Figure \(\PageIndex{1}\): Questions to consider when writing about literature.

    Of course, answering these questions will only start you in your analysis. However, if you can answer them, you will have a strong grasp of the basic elements of the story. From there, you can go on to more specific questions such as “How does symbolism help illustrate the theme?” or “What does the author say about the relationships between characters through the dialogue he gives them?” However, before you can start answering detailed questions like these, you should look at the basic elements of what you're reading.

    The Basics of Literature

    Before you dive straight into your analysis of symbolism, diction, imagery, or any other rhetorical device, you need to have a grasp of the basic elements of what you're reading. When we read critically or analytically, we might disregard character, plot, setting, and theme as surface elements of a text. Aside from noting what they are and how they drive a story, we sometimes don't pay much attention to these elements. However, characters and their interactions can reveal a great deal about human nature. Plot can act as a stand-in for real-world events just as setting can represent our world or an allegorical one. Theme is the heart of literature, exploring everything from love and war to childhood and aging.

    With this in mind, you can begin your examination of literature with a “Who, What, When, Where, How?” approach. Ask yourself “Who are the characters?” “What is happening?” “When and where is it happening?” and “How does it happen?” The answers will give you character (who), plot (what and how), and setting (when and where). When you put these answers together, you can begin to figure out theme, and you will have a solid foundation on which to base your analysis.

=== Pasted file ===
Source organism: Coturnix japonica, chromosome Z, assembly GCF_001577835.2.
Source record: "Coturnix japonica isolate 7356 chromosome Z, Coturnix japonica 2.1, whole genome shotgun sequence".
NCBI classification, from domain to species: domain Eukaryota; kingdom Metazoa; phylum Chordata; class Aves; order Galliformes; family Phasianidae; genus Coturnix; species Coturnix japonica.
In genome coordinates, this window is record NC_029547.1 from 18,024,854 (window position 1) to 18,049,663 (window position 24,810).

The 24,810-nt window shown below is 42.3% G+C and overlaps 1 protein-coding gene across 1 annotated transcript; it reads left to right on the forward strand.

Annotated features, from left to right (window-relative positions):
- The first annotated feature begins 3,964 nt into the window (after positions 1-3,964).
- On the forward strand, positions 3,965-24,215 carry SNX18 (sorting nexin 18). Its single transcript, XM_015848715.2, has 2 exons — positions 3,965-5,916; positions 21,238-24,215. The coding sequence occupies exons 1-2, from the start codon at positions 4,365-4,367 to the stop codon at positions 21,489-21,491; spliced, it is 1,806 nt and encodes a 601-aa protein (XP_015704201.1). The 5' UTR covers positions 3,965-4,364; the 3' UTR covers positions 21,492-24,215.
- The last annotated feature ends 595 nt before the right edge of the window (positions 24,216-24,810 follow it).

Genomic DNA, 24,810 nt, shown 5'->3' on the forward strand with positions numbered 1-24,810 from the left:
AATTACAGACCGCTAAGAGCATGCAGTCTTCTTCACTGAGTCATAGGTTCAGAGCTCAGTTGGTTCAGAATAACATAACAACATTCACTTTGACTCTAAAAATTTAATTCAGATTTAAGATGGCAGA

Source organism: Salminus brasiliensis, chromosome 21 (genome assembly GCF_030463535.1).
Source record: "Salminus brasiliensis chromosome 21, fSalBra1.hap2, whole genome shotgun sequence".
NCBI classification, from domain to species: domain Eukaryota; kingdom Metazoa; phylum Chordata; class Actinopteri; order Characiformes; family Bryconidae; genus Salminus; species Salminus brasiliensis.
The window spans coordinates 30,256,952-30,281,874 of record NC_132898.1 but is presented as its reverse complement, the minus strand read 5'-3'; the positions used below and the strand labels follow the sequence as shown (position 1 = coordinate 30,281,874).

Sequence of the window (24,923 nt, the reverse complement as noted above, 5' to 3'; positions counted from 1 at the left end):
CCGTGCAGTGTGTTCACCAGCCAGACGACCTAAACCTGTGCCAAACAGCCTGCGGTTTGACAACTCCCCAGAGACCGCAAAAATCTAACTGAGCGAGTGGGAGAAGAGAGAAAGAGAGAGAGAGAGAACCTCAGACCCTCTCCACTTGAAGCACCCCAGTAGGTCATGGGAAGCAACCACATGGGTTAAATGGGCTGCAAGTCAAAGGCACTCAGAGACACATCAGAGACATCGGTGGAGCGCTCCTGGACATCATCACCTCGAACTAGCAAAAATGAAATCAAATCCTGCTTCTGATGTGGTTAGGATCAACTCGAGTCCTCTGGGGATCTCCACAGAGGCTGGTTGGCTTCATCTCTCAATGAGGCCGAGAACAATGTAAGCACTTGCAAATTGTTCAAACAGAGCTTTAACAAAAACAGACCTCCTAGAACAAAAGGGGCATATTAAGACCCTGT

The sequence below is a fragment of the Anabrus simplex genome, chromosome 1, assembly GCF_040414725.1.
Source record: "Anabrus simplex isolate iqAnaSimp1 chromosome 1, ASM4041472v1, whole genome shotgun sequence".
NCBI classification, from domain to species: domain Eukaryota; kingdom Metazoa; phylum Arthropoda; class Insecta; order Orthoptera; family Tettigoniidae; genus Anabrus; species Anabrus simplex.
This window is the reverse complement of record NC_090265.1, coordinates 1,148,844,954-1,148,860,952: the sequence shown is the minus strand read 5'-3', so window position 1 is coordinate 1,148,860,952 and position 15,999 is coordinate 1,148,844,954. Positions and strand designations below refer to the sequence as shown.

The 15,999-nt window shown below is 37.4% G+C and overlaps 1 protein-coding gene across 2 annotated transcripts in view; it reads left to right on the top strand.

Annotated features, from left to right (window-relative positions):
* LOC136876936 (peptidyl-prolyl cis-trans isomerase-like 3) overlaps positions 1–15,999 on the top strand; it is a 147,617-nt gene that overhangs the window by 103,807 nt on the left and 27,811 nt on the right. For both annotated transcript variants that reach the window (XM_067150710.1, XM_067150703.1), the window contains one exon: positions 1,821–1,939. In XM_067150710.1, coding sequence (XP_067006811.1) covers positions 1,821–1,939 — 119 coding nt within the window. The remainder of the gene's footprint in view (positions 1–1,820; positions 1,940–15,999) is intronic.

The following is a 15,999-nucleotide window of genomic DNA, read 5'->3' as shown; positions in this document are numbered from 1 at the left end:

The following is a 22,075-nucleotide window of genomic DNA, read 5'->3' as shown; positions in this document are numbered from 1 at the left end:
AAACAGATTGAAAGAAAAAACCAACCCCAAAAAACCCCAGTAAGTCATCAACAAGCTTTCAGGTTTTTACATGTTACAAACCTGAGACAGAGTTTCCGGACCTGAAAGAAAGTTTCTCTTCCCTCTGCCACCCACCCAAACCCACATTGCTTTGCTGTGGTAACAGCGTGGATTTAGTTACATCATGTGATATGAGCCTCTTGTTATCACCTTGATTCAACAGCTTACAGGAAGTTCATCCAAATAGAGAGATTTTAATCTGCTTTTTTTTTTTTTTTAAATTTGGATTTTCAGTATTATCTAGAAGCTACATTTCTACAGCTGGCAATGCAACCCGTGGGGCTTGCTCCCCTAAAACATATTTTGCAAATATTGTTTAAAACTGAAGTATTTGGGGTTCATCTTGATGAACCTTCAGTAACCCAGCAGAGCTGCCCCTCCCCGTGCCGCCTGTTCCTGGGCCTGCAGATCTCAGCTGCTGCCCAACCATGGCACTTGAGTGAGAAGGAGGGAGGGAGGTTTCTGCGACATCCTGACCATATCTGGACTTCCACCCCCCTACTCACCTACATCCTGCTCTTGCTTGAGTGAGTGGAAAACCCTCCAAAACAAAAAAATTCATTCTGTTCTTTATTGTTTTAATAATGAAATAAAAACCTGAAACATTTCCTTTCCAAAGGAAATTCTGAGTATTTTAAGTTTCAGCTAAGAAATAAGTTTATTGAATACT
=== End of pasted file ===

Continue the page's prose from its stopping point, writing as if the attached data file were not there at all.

You will also want to keep an author's tone in mind as you read. Tone is the attitude writing can take towards its subject or audience. For instance, writing can be informal, formal, sarcastic, or playful. These are just a few examples of tone. When trying to figure out a story's tone, ask yourself how the writing is actually put together. Does the author use diction, or the overall word choice, to convey a specific tone? For instance, is there any reason to say “joyful” instead of “happy” or “seething” instead of “angry”?

    The following table provides examples of the same scene written in different tones. Pay special attention to the italicized words.
    Joyful Unhappy
    The sound of their revelry rang throughout the town. The sun gleamed brightly on the parade, and colorful streamers floated through the air like dazzling rainbows. The noise of the cacophony shrilled throughout the town. The sun glared harshly on the parade, and colorful streamers rained through the air like falling debris.

    In addition, ask yourself if the author use unusual syntax-- the order in which the sentence is put together grammatically? (Look at “money is the root of all evil” versus “the root of all evil is money.” Does each sentence imply something different to you?) Keeping tone, diction, and syntax in mind will help in your analysis of literature.

    With that said, we should always look at every aspect of these elements, from the most basic to the most complex when we read. Thus, this chapter will begin by giving you a broad overview of character, plot, setting, and theme then provide some examples of how you can use these elements to illustrate some of the more complex ideas in a story.